Dominic Raab – 2016 Speech on Controlled Immigration

The speech made by Dominic Raab, the then Secretary of State for Justice, on 8 June 2016.

There is no European country more global in outlook than Britain.

We trade more beyond this continent than any EU country except Malta.

Britain is a hub for many of the world’s commercial networks.

The one truly global language is English,

And millions of our citizens have family ties beyond Europe, whether with the Indian subcontinent, Australia, New Zealand or Africa.

I’m only here today because Britain welcomed my father as a refugee from Czechoslovakia in 1938.

So, I appreciate the advantages of immigration.

I feel the emotional tug of Europe.

And I understand the lessons of history.

But you can feel European and want to leave the anti-competitive and undemocratic EU club.

It’s not about being a Little Englander.

I started my career as an international business lawyer, and I later worked at the Foreign Office.

I spent 3 years posted to The Hague, representing the UK at global institutions like the International Criminal Court and working closely with EU bodies like Eurojust.

I lost count of how many times Australian, Japanese, Brazilian diplomats bitterly lamented the inward, navel-gazing, focus of EU discussions … at the expense of what was going on in the rest of the world.

I also have a wife from Brazil, and two young sons.

My 3 year old already speaks better Portuguese than me.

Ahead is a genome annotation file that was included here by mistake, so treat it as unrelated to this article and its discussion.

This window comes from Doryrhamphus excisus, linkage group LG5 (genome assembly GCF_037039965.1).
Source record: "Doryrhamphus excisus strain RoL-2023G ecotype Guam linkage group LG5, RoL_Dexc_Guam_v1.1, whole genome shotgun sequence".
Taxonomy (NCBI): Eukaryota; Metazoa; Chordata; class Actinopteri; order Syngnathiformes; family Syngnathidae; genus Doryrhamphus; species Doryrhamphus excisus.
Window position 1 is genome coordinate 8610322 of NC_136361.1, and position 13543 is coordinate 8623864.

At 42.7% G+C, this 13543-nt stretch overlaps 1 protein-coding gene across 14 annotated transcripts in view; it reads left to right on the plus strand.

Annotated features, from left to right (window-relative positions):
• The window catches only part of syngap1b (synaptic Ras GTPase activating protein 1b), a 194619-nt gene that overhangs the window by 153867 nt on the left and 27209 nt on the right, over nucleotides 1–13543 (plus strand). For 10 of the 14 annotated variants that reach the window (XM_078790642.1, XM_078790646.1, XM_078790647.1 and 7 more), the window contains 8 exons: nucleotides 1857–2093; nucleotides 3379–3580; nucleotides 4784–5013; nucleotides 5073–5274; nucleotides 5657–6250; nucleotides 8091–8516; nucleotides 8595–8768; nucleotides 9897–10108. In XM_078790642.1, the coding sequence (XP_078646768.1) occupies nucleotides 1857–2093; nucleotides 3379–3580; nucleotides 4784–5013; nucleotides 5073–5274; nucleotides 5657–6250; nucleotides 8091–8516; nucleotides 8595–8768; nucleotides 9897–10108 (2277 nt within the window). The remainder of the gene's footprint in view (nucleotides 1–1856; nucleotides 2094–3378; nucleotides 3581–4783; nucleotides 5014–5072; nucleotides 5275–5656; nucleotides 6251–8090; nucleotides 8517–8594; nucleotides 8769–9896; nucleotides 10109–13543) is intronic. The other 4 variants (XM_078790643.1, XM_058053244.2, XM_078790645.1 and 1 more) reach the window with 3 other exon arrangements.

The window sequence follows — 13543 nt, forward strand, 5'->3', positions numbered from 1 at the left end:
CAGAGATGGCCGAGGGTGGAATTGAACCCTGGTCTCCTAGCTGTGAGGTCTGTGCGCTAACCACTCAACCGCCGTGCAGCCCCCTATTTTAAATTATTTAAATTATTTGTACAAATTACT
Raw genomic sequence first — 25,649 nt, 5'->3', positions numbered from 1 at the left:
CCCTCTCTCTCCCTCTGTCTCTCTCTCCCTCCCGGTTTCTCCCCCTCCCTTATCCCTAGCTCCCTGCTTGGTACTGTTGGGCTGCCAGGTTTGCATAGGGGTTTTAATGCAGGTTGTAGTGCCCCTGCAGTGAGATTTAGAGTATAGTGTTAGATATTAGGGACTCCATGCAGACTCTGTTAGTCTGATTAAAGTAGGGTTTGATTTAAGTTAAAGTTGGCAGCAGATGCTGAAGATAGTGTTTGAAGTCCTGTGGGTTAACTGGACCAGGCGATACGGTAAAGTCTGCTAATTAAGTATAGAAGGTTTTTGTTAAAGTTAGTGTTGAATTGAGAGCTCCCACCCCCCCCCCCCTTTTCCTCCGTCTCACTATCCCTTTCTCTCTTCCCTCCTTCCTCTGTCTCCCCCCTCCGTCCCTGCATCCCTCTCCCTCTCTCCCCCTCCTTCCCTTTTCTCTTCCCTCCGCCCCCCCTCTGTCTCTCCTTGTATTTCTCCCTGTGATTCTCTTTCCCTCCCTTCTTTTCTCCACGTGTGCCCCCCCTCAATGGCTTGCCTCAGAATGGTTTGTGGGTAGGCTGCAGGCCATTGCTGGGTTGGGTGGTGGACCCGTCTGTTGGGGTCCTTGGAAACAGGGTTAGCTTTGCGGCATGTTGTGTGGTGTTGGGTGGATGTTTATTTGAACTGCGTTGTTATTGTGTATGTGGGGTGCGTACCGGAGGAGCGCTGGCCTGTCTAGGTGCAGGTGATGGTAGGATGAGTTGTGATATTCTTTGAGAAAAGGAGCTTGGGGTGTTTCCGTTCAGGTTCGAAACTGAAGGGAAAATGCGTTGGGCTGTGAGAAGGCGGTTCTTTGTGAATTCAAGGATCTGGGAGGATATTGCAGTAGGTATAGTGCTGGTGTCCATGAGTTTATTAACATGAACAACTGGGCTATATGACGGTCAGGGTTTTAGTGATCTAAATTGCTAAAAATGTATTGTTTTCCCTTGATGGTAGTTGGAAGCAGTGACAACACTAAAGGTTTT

I want them to have a perspective of the world beyond our shores, and beyond Europe.

And I want Britain to leave the EU so we can be more, not less, of a global nation.

That’s why I am so disappointed with the EU’s lousy record on negotiating free trade deals, from Asia to Latin America.

And, yes, if we want to be a truly global player,

With world-beating economic competitiveness, and broad horizons, immigration will be vital both to a thriving economy and a tolerant, outward-looking, society.

Controlling Immigration

But, common sense says it has to be properly controlled.

So, people come in at a rate that can be absorbed by local communities.

Last year, over a million arrived in Europe from the Middle East, north Africa and beyond.

They swept across the continent.

In the UK, net migration was 333,000 last year.

The government’s pledge is to reduce it to the tens of thousands.

Yet, net migration from the EU was 184,000 alone.

Those numbers are likely to rise as economic migrants flee the mass unemployment the single currency has inflicted on southern Europe.

And they will increase further with Turkey and four low-income Balkan states being lined up for EU membership.

We could just take the view that mass migration is an irresistible force.

That national borders are outdated.

If those campaigning for Britain to stay in the EU embrace that view, they need to be honest with the public about it, including the impact it will have.

It’s no good dismissing concerns based on people’s real life experiences,

Of finding their local schools full,

Of struggling to get a GP appointment, or a home they can afford.

Of having their wages undercut.

And those campaigning to stay in the EU need to be up front about who bears the burden.

Because it is often those on the lowest incomes who feel these pressures the most.